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Latin pars orationis part of speech


b : to describe grammatically by stating the part of speech and explaining the inflection and syntactical relationships
  • 2: to examine in a minute way : analyze critically <having trouble parsing … explanations for dwindling market shares — R. S. Anson>


Parsing or syntactic analysis is the process of analysing a string of symbols, either in natural language or in computer languages, according to the rules of a formal grammar. The term parsing comes from Latin pars (orationis), meaning part (of speech).

The term has slightly different meanings in different branches of linguistics and computer science. Traditional sentence parsing is often performed as a method of understanding the exact meaning of a sentence, sometimes with the aid of devices such as sentence diagrams. It usually emphasizes the importance of grammatical divisions such as subject and predicate.

Within computational linguistics the term is used to refer to the formal analysis by a computer of a sentence or other string of words into its constituents, resulting in a parse tree showing their syntactic relation to each other, which may also contain semantic and other information.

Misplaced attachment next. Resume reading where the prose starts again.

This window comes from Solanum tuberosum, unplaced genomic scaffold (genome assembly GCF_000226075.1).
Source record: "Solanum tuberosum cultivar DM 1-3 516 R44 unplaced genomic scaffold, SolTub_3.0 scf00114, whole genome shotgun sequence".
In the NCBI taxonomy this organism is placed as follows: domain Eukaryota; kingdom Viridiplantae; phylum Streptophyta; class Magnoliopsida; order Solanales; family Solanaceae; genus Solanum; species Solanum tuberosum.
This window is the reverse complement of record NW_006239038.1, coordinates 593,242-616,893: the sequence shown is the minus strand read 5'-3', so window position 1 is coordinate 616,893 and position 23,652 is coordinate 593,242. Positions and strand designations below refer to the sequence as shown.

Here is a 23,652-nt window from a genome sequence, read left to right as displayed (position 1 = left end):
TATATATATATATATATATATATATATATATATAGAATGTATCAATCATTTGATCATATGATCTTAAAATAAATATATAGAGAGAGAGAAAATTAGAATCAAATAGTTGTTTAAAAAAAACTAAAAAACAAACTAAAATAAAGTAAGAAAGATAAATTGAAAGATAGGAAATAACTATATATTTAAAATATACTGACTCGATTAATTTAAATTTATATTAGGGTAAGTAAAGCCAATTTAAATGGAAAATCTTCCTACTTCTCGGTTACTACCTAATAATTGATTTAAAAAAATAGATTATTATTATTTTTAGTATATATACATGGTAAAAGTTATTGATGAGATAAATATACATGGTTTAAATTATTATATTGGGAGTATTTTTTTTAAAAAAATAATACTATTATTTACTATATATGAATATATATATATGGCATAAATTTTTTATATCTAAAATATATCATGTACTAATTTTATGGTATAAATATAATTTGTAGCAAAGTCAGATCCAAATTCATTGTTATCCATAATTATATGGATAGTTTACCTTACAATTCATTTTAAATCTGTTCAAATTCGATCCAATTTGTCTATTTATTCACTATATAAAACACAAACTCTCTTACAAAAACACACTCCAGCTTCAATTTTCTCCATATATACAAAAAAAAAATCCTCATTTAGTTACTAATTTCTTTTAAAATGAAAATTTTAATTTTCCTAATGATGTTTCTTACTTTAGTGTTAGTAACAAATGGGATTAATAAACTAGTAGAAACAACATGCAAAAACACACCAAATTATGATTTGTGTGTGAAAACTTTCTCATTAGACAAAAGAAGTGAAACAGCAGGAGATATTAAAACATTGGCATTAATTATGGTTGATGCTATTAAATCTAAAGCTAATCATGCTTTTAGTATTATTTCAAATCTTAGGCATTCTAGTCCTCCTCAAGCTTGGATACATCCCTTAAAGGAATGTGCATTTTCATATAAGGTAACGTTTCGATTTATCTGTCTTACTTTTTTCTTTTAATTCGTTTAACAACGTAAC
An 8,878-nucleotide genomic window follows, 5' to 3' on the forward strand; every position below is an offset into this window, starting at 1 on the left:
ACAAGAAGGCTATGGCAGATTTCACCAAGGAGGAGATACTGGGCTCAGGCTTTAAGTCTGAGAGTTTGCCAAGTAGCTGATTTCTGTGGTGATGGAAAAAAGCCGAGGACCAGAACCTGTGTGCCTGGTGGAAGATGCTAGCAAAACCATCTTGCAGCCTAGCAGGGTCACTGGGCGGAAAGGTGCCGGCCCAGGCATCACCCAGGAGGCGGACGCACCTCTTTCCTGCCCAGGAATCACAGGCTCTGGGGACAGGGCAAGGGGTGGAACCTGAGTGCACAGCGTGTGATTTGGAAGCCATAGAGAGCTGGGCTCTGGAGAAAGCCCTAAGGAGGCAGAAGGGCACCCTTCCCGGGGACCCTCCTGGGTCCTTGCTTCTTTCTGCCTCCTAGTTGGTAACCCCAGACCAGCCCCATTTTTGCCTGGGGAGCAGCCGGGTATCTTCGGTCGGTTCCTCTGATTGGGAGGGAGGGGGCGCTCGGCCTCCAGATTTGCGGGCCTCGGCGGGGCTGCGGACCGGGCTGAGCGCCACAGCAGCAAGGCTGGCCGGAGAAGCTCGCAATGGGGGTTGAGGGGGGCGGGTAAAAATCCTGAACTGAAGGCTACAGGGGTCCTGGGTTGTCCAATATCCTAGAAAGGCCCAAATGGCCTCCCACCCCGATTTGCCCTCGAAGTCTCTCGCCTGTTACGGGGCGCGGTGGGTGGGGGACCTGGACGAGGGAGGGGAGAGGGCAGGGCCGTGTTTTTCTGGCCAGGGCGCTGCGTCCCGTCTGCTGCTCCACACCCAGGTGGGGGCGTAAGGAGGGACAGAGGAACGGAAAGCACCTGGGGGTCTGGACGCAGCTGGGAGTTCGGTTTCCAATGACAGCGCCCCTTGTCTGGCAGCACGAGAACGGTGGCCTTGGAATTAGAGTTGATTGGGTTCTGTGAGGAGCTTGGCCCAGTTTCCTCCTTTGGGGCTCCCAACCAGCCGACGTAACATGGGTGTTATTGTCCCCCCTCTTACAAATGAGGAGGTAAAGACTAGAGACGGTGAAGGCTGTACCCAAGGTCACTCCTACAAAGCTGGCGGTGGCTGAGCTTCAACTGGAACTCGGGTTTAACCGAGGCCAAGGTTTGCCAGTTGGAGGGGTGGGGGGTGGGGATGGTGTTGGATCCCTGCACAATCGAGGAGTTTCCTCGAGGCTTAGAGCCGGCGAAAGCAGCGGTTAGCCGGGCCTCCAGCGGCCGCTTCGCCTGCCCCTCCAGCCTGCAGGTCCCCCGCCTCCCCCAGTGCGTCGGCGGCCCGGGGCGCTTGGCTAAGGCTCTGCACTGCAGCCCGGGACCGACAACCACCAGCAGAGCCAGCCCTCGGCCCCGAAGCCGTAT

The term is also used in psycholinguistics when describing language comprehension. In this context, parsing refers to the way that human beings analyze a sentence or phrase (in spoken language or text) "in terms of grammatical constituents, identifying the parts of speech, syntactic relations, etc." This term is especially common when discussing what linguistic cues help speakers to interpret garden-path sentences.

Within computer science, the term is used in the analysis of computer languages, referring to the syntactic analysis of the input code into its component parts in order to facilitate the writing of compilers and interpreters.

The traditional grammatical exercise of parsing, sometimes known as clause analysis, involves breaking down a text into its component parts of speech with an explanation of the form, function, and syntactic relationship of each part. This is determined in large part from study of the language's conjugations and declensions, which can be quite intricate for heavily inflected languages. To parse a phrase such as 'man bites dog' involves noting that the singular noun 'man' is the subject of the sentence, the verb 'bites' is the third person singular of the present tense of the verb 'to bite', and the singular noun 'dog' is the object of the sentence. Techniques such as sentence diagrams are sometimes used to indicate relation between elements in the sentence.

Parsing was formerly central to the teaching of grammar throughout the English-speaking world, and widely regarded as basic to the use and understanding of written language. However the teaching of such techniques is no longer current.[1]